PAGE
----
Image Source: ADA Anniversary
"People in wheelchairs are lonely people."
I remember like it was yesterday the first time my late father told me that. I posed an innocuous question to him about how in India (his place of origin), they were able to enjoy life outside their home without the accessibility laws that exist in America. For context, this was the mid-1990s, and the Americans with Disabilities Act (ADA) had only been in effect for a few years. While he commended the U.S. for passing progressive laws such as the ADA, he could not let go of his ingrained misconceptions about people with disabilities.
It was not, however, until 20 years later, when I joined the federal workforce, that I finally saw how the ADA had broken down so many barriers for my peers. When I started building relationships in my office, I saw—in real life—how many people with disabilities were not only the opposite of lonely but that they were some of the most fun-loving and kind people I have gotten to know in my life. I chuckle when I think of some of my fond memories of doing karaoke with one particular friend, that was proud that the city we were visiting supported accessible rideshare vehicles at late hours for people with disabilities who wished to enjoy the city’s nightlife. None of that would have been possible 30 years ago.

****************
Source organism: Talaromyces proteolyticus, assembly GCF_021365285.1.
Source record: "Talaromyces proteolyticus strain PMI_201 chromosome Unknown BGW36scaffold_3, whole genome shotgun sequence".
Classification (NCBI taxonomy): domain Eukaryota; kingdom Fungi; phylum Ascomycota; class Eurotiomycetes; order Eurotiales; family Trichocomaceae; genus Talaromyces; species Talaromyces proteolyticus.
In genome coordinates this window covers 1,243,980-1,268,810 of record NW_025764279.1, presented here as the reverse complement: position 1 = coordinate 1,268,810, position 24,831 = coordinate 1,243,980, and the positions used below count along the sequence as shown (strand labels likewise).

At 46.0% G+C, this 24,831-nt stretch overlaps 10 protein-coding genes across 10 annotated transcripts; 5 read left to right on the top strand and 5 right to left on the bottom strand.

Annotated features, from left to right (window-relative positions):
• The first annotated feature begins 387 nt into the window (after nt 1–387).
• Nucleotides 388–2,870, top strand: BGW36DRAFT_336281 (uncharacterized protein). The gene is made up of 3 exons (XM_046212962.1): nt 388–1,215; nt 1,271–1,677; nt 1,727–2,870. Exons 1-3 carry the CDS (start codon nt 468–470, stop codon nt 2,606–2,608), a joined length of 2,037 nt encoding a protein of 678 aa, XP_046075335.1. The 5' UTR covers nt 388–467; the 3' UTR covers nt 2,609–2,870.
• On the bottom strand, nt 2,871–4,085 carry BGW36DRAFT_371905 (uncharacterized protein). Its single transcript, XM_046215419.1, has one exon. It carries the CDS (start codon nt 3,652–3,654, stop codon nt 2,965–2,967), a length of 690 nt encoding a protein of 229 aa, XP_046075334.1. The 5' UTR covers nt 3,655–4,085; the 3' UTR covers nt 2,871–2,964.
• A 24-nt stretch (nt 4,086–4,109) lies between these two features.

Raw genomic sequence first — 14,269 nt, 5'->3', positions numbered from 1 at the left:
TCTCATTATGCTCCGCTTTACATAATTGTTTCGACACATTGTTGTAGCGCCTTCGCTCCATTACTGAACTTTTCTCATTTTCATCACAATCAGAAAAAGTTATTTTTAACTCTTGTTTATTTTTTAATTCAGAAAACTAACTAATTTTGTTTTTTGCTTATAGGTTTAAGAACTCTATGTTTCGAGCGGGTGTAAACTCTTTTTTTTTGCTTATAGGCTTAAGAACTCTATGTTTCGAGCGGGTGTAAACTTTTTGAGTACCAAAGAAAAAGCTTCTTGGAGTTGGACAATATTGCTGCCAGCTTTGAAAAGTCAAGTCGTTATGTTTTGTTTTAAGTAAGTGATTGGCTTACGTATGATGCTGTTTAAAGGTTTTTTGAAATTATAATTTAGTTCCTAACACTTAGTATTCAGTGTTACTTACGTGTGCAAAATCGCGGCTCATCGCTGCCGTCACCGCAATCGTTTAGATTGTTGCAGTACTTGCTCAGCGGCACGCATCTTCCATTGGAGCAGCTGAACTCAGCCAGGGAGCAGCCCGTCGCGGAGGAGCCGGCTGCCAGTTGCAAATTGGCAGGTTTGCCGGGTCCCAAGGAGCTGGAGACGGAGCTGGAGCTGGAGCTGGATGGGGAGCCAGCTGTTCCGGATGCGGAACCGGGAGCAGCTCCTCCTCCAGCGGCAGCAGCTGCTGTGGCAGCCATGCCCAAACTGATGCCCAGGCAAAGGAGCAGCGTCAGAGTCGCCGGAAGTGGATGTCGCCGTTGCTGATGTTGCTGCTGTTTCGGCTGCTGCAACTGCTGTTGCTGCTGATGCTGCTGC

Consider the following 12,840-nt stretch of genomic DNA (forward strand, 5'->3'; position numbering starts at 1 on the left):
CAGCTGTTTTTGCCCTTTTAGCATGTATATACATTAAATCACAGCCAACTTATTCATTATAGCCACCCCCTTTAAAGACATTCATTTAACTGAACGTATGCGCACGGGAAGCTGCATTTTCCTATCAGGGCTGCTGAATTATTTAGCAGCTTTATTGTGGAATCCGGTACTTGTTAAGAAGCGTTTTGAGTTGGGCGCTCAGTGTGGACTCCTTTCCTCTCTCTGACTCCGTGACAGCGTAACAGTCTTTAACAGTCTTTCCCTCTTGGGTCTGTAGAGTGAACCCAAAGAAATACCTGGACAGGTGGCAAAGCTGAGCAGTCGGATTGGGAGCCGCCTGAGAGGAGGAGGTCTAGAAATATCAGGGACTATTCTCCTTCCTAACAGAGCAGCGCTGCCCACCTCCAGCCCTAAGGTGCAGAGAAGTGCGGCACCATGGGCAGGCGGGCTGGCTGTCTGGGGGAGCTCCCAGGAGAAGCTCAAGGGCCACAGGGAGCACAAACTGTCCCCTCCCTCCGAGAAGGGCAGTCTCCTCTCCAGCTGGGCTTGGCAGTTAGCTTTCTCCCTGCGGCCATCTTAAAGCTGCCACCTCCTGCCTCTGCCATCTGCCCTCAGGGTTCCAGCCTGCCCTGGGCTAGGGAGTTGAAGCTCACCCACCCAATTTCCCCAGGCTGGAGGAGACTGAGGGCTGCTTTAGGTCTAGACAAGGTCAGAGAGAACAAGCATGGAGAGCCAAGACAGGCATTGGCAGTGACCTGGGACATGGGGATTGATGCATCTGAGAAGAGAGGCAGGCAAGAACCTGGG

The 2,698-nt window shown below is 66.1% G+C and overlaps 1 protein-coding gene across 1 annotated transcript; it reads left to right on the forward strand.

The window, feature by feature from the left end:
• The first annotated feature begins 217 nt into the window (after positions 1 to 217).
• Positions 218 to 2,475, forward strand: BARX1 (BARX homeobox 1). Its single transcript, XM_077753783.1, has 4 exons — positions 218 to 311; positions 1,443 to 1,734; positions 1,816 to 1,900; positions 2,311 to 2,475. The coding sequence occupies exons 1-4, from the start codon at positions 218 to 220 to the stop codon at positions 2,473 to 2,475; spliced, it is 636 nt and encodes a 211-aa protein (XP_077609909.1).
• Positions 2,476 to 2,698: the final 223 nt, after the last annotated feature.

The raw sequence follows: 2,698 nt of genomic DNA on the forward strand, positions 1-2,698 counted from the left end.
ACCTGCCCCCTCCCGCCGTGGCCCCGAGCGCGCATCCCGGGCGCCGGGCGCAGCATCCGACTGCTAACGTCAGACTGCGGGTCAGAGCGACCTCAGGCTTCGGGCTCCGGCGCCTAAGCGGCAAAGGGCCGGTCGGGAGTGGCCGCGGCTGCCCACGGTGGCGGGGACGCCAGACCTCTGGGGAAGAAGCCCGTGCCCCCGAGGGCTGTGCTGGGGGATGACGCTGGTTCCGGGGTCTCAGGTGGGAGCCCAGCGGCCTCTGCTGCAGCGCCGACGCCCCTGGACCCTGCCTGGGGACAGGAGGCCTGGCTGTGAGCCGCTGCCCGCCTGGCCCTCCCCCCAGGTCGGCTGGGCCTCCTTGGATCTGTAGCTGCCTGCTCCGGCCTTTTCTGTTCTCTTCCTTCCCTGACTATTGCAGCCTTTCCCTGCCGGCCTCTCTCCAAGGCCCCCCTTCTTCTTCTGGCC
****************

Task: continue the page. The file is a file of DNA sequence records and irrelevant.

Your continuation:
The ADA was signed into law on July 26, 1990, by former President George H.W. Bush. Designed to model the Civil Rights Act of 1964, the law intended to guarantee that people with disabilities have the same opportunities as everyone else in America, including education, employment, purchasing goods and services, and participating in federal, state, and local government programs and services.
Federal employees with disabilities have been covered since 1973 under Section 501 of the Rehabilitation Act; since then, language from the ADA (and subsequent Americans with Disabilities Act Amendments Act (ADAAA)) has been incorporated into the Rehabilitation Act, so federal employees are offered the same opportunities and protections that our non-federal peers enjoy.
As a Reasonable Accommodation (RA) practitioner, I use the ADA and Rehabilitation Act every day to give practical guidance to our stakeholders and help the NIH provide reasonable accommodations for employees with disabilities. I am grateful that so much has been developed since the 1990s in disability law, as it assists me as I consult with employees and supervisors about RA.
It is often hard to acknowledge that we may have been negatively influenced by parts of our upbringing. Every day I find myself fighting against biases, conscious or otherwise, about other people, including those with disabilities. I am grateful for laws like the ADA that have made our society one step closer to changing our collective mindsets, and I look forward to the next 30 years of disability legislation to continue challenging our preconceptions and furthering the journey to equity for people with disabilities.
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